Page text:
JuJu Smith-Schuster: Smith-Schuster is dealing with a knee sprain, but I’m currently projecting him to be a full go in the Super Bowl. In Weeks 16-20, Smith-Schuster disappeared into the background. In these four games, he only saw an 8.7% target share which was fifth on the team. This is despite logging the second-highest route run rate (71%) on the team, behind only Travis Kelce. Smith-Schuster only managed two red zone targets and 1.09 yards per route run in these games. I’ll be underweight versus the field on Smith-Schuster this week. He’ll run about 56% of his routes against Darius Slay (since Week 14: 63% catch rate, 123.4 passer rating) and James Bradberry (since Week 14: 54.5% catch rate, 78.2 passer rating).

Marquez Valdes-Scantling: Valdes-Scantling is an interesting dart throw. In Weeks 16-20, he had the second-highest target share (13.5%) on the team while tying Justin Watson for the team lead in end zone target share (28.6%). Over this stretch, Valdes-Scantling also led the team with a 28.5% air yard share. He will run about 60% of his routes against Slay and Bradberry. Slay has been struggling recently and Bradberry’s Achilles heel over the last two seasons has been matching up against speed receivers, so Valdes-Scantling could be quietly positioned as the best receiving threat for the Chiefs behind Kelce.

Kadarius Toney: Toney is still dealing with a high ankle sprain. Yes, we saw Mahomes still play at a high level as he managed his high ankle issue, but playing quarterback with this ailment versus wide receiver is a completely different equation. Per our own Dr. Deepak Chona, Toney could be more limited as “high ankles at only two weeks do decrease production.” In Weeks 16-20, Toney had an 11.9% target share and 28.3% route run rate despite blistering efficiency with 3.24 yards per route run and a 37% target per route run rate. The Chiefs have been hesitant at every turn to increase Toney’s role, and with him less than 100%, I doubt we see that here. Does that mean Toney is off the board? No. It’s one game. If Toney can manage to play through the pain in the Super Bowl, he will. Toney was a full participant in practice on Thursday and Friday. He doesn’t carry an injury designation into this game, so the hope for a fully healthy Toney remains. Toney also has four red zone targets over his last four full games played. Toney will run about 54% of his routes against Slay and Bradberry.

Skyy Moore: With Toney and the rest of this receiver room likely to suit up (outside of Mecole Hardman), Moore will likely be standing on the sidelines for most of the game, cheering on his teammates. In Weeks 16-20, Moore only had a 5.9% target share, 19.3% route run rate, and 1.73 yards per route run. Moore has only one red zone target this season. He’s only worth a sprinkle in 150 lineups.

Justin Watson: Watson has been this year’s version of Demarcus Robinson. He’s only garnered a 5.6% target share, 13.6% target per route run rate, and two red zone targets this season. Watson does a 19.5 aDOT and 14 deep targets this season, but this isn’t the matchup to roll out the situational deep threat receiver in lineups. Philly is 16th in deep completion rate and ninth in deep passing yards allowed (second in DVOA against deep passing). Watson won’t be part of my player pool this week.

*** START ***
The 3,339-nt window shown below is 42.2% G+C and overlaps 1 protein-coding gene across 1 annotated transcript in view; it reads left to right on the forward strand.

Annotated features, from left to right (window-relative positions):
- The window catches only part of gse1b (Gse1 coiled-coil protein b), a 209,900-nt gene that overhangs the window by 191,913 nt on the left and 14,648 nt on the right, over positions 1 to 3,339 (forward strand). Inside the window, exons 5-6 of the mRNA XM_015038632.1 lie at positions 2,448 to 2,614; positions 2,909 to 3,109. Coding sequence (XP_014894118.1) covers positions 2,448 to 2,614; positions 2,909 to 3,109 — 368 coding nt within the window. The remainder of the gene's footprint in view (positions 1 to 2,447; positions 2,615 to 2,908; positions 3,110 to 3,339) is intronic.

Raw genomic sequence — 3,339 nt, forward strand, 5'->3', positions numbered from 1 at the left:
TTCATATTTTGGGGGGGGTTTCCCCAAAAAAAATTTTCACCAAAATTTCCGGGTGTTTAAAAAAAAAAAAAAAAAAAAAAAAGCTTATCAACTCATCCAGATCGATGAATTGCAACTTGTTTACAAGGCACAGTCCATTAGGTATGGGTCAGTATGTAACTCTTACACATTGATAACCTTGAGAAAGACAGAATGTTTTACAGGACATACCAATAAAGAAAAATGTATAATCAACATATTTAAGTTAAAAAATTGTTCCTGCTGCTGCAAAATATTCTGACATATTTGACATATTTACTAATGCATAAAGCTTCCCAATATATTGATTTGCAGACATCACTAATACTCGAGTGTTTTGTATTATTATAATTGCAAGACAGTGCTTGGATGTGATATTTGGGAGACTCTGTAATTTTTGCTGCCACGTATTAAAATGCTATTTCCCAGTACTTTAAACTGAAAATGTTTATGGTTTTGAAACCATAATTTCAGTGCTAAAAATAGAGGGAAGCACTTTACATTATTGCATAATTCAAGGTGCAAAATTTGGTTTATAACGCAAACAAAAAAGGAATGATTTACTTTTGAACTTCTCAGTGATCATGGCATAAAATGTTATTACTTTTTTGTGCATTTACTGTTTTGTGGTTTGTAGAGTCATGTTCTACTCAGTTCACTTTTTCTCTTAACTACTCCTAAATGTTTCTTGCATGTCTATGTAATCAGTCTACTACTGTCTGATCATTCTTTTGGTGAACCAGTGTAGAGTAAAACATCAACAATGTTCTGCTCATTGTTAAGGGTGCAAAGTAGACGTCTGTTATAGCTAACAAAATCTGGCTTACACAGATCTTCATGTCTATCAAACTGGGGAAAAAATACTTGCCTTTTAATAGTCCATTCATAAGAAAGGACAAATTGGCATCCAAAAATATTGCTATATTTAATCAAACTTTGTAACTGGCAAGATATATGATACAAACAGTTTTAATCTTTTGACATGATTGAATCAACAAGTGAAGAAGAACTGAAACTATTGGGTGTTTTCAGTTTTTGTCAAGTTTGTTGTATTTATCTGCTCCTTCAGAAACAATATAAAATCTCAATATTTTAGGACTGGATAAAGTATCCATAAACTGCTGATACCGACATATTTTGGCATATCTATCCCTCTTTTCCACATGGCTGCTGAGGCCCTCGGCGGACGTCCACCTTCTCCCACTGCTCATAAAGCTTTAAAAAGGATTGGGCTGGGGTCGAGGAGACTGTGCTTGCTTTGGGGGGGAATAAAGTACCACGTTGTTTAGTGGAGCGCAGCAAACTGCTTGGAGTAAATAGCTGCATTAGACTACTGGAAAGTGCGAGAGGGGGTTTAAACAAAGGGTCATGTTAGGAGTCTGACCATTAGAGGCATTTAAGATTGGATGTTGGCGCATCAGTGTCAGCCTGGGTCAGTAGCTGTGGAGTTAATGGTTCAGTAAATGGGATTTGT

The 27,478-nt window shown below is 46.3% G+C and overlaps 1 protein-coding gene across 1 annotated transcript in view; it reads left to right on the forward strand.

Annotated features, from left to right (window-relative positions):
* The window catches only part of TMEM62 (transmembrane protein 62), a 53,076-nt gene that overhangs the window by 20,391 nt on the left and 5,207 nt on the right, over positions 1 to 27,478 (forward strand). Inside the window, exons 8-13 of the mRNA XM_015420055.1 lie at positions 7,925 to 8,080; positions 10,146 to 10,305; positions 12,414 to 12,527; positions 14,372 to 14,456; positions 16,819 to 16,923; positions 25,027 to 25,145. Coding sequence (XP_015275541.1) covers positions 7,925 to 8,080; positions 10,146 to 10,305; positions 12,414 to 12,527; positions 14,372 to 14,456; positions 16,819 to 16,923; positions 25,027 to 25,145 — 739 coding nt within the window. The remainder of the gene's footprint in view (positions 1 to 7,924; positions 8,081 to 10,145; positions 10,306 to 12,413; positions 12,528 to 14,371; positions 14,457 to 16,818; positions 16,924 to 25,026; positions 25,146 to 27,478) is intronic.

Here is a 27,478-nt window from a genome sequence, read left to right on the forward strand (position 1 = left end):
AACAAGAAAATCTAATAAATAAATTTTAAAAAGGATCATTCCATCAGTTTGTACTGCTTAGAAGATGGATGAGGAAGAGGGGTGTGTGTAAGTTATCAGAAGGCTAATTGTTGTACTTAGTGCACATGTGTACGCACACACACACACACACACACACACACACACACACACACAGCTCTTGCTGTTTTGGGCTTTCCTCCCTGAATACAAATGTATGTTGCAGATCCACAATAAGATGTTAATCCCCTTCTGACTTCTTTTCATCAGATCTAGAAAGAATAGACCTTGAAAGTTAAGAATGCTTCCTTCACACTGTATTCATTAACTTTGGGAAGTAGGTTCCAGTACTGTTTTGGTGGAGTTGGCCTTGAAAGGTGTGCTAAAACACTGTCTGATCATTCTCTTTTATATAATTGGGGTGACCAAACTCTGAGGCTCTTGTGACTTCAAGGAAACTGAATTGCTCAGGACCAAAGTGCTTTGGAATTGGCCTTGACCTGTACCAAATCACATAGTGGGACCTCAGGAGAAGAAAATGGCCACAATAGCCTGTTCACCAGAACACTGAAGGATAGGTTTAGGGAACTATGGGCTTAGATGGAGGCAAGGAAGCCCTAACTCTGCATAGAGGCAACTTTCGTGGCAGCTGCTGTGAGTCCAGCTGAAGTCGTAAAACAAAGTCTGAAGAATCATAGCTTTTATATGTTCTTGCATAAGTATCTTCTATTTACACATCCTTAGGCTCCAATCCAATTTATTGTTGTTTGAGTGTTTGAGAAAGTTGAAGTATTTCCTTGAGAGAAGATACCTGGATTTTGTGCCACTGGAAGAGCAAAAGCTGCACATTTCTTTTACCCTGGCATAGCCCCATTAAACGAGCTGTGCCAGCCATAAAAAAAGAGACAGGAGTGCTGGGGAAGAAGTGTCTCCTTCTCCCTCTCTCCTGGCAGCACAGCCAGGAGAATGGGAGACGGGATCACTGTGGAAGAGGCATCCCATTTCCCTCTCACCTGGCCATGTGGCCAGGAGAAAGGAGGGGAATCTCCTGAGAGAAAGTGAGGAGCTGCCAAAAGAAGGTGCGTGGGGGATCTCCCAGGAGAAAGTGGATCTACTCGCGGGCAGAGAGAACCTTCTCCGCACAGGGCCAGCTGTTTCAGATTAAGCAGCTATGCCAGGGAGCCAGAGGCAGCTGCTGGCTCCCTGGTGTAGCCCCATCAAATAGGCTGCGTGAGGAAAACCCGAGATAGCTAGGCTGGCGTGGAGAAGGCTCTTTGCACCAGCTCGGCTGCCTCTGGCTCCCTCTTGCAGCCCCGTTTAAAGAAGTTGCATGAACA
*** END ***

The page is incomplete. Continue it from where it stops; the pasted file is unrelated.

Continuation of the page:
A.J. Brown: Since Dallas Goedert‘s return, Brown has had a 28.3% target share, 28.6% end zone target share, and 39.5% air yard share (2.25 yards per route run). In the playoffs, the Chiefs have utilized zone coverage on 52-65% of their corners’ coverage snaps. Since Week 16, Brown has been second on the team in targets (60.5% of his target volume) and first in yards per route run (2.34) against zone coverage among the wide receivers. Brown ranked third in open rate this season behind only Diontae Johnson and Tyler Lockett. In the regular season, he ranked seventh in deep targets and 12th in red zone targets among wideouts. Brown is in play for captain. He’ll run about 74% of his routes against L’Jarius Sneed (since Week 15: 69.7% catch rate, 82.4 passer rating) and Jaylen Watson (since Week 15: 58.3% catch rate, 63.2 passer rating). Sneed has been used in shadow coverage twice this season when the Chiefs had to deal with D.K. Metcalf and Davante Adams in Weeks 16 and 18. Sneed followed each receiver on 62-95% of their routes, holding them to 77 combined scoreless receiving yards.

DeVonta Smith: Since Week 16, Smith has led the team with a 31.7% target share, 57.1% end zone target share, and 2.48 yards per route run. Smith was second in air yard share (34.1%) to only Brown. Since Week 16, he has led the team in targets against zone coverage, but he has seen his efficiency against the coverage type dip with a 70.3 PFF receiving grade and 1.42 yards per route run. Smith’s production has been impossible to ignore, with three 100-yard receiving days and three receiving touchdowns over his last six games. Smith will run about 75% of his routes against Sneed and Watson. Smith is also a viable captain play, but if I’m picking only one Eagles’ wide receiver, it’s Brown.